California’s Proposition 65 of the California Safe Drinking Water and Toxic Enforcement Act of 1965, §§ 25249.5 et seq., is a “remedial statute” which, among other things, requires “businesses to warn individuals about carcinogens and reproductive toxins to which they may be exposed through commercial transactions, employment, and the environment.” Consumer Cause, Inc. v. SmileCare, 91 Cal.App.4th 454 (Cal.App. 2001). The statute allows private citizens to sue for violations, and to recover civil penalties, injunctive relief, and legal fees. The past decade has seen an explosion in the number of suits brought under this statute, particularly against manufacturers of allegedly dangerous products.
In its recent decision Ulta Salon, Cosmetics & Fragrance, Inc. v. Travelers Property Casualty Co. of America, 2011 Cal. App. Unpub. LEXIS 4388 (Cal. App. June 10, 2011), the Court of Appeal of California for the Second Appellate District had occasion to consider whether an insured was entitled to coverage under a general liability policy for an underlying Proposition 65 lawsuit. The lawsuit alleged that numerous manufacturers, distributors and/or sellers of nail products, including Ulta Salon, Cosmetics & Fragrance, Inc. (“Ulta”), violated Proposition 65 because they failed to disclose that their products contained DBP, a chemical known to cause reproductive toxicity. The lawsuit sought civil penalties of $2,500 per day for each individual exposed to the chemical, as well as injunctive relief preventing the continued sale of such products without proper warnings.
Ulta’s insurer, Travelers, denied coverage on the basis that the underlying suit did not allege bodily injury or property damage, but instead sought only civil penalties and injunctive relief, which are not covered damages under the policy. Ulta subsequently commenced a coverage action against Travelers, alleging breach of contract and bad faith. Among other things, it argued that the underlying litigation raised the potential for coverage, such that Travelers had a duty to defend. The basis for the Ulta’s assertion was that the underlying suit alleged that the plaintiff class had been exposed to DBP. This exposure, argued Ulta, could “potentially give rise to bodily injury claims,” which under California law, is sufficient to trigger a defense obligation.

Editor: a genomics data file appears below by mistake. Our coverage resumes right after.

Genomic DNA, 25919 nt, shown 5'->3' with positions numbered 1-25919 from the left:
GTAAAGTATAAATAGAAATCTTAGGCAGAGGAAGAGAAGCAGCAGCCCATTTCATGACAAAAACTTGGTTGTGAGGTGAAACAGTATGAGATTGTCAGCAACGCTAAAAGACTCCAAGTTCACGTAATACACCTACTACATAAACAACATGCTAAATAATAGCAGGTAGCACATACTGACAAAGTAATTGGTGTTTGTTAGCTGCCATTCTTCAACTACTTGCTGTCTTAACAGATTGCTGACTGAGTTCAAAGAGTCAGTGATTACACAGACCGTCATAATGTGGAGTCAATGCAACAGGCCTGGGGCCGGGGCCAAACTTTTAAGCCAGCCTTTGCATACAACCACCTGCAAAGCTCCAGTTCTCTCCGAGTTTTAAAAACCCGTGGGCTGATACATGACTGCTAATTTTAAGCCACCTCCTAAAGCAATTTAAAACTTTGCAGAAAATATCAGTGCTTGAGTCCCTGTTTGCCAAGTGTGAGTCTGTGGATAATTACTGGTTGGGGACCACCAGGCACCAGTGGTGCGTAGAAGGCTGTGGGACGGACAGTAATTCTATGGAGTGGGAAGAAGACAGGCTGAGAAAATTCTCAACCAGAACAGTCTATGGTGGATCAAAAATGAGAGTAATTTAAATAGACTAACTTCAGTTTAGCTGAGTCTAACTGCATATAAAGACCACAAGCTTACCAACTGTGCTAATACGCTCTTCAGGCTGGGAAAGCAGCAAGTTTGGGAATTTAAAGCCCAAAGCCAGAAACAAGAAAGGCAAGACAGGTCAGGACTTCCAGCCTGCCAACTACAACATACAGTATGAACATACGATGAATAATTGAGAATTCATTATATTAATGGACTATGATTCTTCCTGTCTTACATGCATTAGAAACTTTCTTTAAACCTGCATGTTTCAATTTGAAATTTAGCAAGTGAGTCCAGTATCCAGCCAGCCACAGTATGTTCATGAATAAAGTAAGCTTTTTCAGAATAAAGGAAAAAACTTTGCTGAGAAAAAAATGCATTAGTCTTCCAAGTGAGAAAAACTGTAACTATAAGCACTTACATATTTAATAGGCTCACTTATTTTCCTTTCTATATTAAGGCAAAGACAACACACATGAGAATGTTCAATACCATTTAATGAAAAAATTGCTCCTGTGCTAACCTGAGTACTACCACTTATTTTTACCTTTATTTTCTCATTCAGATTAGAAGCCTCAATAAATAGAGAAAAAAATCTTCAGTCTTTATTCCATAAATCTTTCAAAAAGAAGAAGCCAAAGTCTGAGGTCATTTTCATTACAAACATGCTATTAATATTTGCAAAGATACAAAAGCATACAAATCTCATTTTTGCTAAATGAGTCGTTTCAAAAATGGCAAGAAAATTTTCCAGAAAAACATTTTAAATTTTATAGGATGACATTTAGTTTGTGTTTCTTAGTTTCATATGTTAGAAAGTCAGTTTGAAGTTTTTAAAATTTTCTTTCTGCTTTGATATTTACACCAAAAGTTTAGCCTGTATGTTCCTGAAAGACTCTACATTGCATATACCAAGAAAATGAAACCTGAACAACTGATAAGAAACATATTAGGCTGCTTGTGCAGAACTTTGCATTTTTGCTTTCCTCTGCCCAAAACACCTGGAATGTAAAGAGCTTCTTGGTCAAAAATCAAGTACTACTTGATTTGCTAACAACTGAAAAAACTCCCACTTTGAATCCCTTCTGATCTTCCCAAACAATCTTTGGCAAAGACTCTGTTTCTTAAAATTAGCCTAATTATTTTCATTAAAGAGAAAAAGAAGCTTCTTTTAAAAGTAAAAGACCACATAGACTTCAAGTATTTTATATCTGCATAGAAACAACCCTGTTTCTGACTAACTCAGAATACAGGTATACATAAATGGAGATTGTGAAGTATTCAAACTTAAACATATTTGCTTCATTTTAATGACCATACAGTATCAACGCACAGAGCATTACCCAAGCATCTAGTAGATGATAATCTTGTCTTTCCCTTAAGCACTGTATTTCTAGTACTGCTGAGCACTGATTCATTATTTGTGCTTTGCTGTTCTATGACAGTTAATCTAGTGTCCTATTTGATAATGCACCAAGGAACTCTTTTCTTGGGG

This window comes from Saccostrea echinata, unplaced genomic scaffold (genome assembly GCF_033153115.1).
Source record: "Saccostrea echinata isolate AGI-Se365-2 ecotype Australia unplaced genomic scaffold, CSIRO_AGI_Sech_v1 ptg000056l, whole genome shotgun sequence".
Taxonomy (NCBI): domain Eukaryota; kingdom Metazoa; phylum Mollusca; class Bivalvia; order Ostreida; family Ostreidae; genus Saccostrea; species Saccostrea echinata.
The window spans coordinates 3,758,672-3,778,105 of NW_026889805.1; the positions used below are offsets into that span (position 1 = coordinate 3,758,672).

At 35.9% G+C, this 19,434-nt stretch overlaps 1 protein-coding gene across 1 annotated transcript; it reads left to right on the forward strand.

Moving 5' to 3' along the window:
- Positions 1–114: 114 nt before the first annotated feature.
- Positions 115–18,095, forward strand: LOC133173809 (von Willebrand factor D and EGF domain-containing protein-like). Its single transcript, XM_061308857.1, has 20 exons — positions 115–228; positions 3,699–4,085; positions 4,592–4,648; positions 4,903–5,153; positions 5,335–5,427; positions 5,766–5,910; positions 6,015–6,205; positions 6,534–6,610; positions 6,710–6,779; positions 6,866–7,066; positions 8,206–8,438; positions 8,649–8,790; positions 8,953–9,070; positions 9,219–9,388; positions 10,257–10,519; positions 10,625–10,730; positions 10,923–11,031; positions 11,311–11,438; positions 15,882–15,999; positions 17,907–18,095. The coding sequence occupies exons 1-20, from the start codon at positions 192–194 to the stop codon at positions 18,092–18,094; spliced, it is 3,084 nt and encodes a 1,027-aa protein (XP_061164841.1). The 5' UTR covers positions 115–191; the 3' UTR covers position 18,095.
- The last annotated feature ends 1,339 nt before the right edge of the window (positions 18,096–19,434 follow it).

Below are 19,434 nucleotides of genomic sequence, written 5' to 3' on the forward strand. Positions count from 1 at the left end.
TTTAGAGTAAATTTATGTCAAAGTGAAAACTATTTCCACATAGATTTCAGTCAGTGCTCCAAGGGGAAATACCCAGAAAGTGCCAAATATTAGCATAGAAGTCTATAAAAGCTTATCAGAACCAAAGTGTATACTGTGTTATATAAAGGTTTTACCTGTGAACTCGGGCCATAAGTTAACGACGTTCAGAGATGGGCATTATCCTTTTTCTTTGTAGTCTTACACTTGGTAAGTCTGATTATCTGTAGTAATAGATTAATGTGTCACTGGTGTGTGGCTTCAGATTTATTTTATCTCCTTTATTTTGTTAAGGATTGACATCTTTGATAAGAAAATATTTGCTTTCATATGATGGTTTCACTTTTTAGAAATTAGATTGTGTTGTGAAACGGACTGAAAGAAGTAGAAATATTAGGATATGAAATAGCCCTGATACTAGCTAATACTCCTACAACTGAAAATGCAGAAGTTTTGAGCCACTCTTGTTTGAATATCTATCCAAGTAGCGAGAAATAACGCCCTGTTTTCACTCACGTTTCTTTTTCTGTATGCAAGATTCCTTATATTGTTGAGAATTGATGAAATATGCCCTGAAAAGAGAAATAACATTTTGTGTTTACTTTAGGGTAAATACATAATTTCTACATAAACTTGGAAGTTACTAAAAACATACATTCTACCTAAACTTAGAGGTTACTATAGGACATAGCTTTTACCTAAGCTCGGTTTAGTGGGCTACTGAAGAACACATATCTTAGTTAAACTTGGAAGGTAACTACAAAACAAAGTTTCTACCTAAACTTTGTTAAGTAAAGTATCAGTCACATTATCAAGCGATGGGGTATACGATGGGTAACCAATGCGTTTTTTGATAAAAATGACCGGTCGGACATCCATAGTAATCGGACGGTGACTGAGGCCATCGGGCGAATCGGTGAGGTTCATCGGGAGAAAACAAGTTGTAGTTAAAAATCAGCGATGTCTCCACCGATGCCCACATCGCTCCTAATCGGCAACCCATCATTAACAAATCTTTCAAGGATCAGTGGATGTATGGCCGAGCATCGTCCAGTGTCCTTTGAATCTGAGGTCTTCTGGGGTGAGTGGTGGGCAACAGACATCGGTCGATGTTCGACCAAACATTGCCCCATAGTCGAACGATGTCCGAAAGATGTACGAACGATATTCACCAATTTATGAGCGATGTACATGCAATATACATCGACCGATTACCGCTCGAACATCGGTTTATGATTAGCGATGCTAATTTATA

While the court acknowledged a broad duty to defend under California law, which extends to a suit “which potentially makes claims within the coverage of the policy,” the court agreed that Travelers had no defense obligation with respect to the underlying Proposition 65 lawsuit. In reaching this determination, the court found it determinative that the lead plaintiff in the underlying suit did not allege that she had used or had even suffered any injury as a result of exposure to the insured’s product. Rather, the litigation was limited to a single cause of action based on defendants’ alleged failure to provide “clear and reasonable warnings” as required under Proposition 65. The penalty for such violation is statutory, explained the court, and does not arise out of any particular bodily injury or property damage. Accordingly, because the underlying complaint “neither alleged facts giving rise to a claim for damages for bodily injury nor did it allege any bodily injury (or property damage), Ulta did not become legally obligated to pay damages for bodily injury, and the policy was not triggered.” The court further rejected the insured’s argument that Travelers owed a defense because the “facts on the face of the complaint [could] give rise to potential bodily injury claims.” Such speculation as to how a third party claimant might amend its complaint at some future date, explained the court, is not sufficient to trigger a present duty to defend.